Volatile market shakes up portfolios

By Doug Legg, Money Matters

By Doug Legg, Money Matters

If you’re an investor, you probably haven’t enjoyed opening your account statements the past few months.

In January alone, the Dow Jones Industrial Average fell 4.6 percent. And since the Dow hit its all-time high of over 14,000 in early October 2007, the index has dropped more than 11 percent.

So, at this point, you probably have at least two big questions: What’s causing this market instability? And how should you respond?

Let’s start with the first question. What forces have caused the market drop? Here are the chief culprits:

• Looming recession. Leading economic indicators suggest a significant slowdown in growth. For example, the unemployment rate has risen to 4.9 percent, up from 4.4 percent last March. Since 1949, we haven’t seen such a big rise in unemployment without a recession.

• Subprime loan crisis. As you know, the subprime loan crisis has been in the news for months. First, the problems with subprime loans hit the real estate industry and the financial services industry. But now, the subprime crisis may have spread to the extent that consumers are being forced to pull back from spending.

• Decline in international stocks. As a huge part of the global economy, the United States is far from immune to what’s happening in foreign stock markets — and many of these markets are down between 20 and 30 percent over the past several months.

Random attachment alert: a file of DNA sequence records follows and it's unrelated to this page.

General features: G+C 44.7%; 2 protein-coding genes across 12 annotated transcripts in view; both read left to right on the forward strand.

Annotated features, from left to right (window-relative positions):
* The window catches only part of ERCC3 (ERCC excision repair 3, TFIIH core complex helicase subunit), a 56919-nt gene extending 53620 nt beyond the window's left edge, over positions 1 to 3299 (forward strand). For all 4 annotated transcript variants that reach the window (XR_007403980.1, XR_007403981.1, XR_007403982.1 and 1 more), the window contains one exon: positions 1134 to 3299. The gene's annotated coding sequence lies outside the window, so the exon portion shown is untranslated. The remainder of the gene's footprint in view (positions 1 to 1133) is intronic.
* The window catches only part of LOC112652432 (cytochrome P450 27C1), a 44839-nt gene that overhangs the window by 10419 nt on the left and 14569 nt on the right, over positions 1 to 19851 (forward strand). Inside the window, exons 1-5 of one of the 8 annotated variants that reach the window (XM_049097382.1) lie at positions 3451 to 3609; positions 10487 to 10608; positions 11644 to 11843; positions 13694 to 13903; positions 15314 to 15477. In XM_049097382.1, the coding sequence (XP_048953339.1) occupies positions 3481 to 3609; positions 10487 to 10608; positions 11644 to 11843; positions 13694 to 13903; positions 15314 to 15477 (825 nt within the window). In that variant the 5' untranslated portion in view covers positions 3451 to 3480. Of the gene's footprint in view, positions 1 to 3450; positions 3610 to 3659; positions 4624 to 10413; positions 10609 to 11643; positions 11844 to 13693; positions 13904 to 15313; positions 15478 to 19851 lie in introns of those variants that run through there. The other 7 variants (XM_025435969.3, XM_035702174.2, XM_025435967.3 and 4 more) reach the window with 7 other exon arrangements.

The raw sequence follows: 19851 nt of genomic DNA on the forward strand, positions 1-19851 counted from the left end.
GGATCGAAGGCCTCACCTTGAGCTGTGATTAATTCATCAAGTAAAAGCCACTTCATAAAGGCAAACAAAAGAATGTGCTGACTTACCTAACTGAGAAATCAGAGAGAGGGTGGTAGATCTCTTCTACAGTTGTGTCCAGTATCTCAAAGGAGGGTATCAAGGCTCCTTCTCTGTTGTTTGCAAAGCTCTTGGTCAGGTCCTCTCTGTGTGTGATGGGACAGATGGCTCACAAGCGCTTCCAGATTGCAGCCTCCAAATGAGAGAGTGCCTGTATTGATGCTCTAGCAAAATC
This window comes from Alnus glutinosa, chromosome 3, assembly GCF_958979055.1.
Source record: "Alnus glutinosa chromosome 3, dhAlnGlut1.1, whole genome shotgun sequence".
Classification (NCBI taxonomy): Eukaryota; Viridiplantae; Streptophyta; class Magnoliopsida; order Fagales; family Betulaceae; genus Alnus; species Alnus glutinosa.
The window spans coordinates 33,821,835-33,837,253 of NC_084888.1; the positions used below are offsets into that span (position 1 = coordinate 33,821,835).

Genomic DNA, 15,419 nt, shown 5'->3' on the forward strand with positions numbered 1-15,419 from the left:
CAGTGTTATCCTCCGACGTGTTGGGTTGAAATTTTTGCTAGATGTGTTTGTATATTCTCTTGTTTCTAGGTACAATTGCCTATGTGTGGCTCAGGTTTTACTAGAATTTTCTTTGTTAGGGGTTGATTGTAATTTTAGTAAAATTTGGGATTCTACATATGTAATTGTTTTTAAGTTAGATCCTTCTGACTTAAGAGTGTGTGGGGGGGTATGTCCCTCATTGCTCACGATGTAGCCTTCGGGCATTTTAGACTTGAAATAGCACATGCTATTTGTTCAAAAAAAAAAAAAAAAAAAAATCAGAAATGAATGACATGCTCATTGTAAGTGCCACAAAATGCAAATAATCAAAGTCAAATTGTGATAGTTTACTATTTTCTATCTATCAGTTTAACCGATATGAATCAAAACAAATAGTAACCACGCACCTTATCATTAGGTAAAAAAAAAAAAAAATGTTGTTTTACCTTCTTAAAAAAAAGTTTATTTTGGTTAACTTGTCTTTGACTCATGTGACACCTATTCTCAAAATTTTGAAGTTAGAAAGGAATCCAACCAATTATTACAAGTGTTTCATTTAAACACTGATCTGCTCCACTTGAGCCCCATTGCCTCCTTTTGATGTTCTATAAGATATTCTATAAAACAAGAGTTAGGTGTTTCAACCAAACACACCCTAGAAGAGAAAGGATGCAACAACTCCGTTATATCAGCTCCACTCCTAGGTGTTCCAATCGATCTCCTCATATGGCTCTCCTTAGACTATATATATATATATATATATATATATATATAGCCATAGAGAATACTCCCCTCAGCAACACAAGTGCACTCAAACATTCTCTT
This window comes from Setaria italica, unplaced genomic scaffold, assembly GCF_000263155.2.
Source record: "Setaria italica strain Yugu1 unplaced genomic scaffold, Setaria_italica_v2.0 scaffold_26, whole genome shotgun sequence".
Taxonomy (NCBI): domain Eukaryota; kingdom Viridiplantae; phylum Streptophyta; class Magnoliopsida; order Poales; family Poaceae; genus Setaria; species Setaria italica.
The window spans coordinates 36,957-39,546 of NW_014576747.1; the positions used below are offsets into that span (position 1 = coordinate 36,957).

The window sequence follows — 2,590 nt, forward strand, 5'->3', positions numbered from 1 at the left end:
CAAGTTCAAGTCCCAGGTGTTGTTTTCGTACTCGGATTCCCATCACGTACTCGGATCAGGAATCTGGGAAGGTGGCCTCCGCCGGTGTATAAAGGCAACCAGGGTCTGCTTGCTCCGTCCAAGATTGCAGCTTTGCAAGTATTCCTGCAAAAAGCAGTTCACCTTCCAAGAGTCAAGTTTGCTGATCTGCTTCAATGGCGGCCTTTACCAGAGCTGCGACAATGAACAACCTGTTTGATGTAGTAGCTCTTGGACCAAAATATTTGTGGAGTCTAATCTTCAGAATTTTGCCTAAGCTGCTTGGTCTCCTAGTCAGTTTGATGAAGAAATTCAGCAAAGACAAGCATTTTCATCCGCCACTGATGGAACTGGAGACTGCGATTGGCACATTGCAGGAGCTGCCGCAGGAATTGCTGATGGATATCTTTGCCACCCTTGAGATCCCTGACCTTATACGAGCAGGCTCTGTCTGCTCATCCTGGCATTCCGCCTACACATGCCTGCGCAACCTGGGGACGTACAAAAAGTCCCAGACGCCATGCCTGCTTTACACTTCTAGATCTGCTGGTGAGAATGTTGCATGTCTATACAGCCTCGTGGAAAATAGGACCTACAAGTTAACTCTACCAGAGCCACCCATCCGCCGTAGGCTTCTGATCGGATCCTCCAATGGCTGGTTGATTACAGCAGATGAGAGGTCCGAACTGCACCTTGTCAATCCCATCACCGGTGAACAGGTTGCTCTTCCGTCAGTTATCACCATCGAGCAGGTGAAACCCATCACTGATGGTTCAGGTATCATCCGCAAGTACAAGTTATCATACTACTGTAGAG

So, in a nutshell, these factors have helped lead to the stock market decline. Yet, as an investor, you may have opportunities right now, because many stocks have already fallen 25 or 30 percent.

And the decline in stock prices has also meant a drop in the ratio of share prices to company earnings (“P/E”).

In fact, right now, the price-to-earnings ratio is pretty low, by recent historical standards.

In plain English, this means that stocks are now relatively “cheap.” And yet, strangely enough, investors often stay away from the market when stocks are valued attractively, and only jump in when it’s more expensive to buy.

Consider this quote from Warren Buffet, perhaps the world’s most famous investor: “Most people get interested in stocks when everyone else is. The time to get interested is when no one else is. You can’t buy what is popular and do well. The dumbest reason in the world to buy a stock is because it’s going up.”

So, if you have room in your portfolio to add appropriate investments, look for those opportunities now — but don’t buy investments today that you would not want to own in a recession tomorrow.

If you are already fully invested, with a diversified mix of quality investments, have the courage to be patient and do nothing. Keep in mind, though, that diversification does not guarantee a profit or protect against a loss.

If you’ve created a long-term strategy — one that is suitable for your needs, goals, risk tolerance and time horizon — stick with it. Bad times don’t last, but smart investors do.

Doug Legg is a financial adviser in Federal Way:

(253) 838-3332 or

doug.legg@edwardjones.com.

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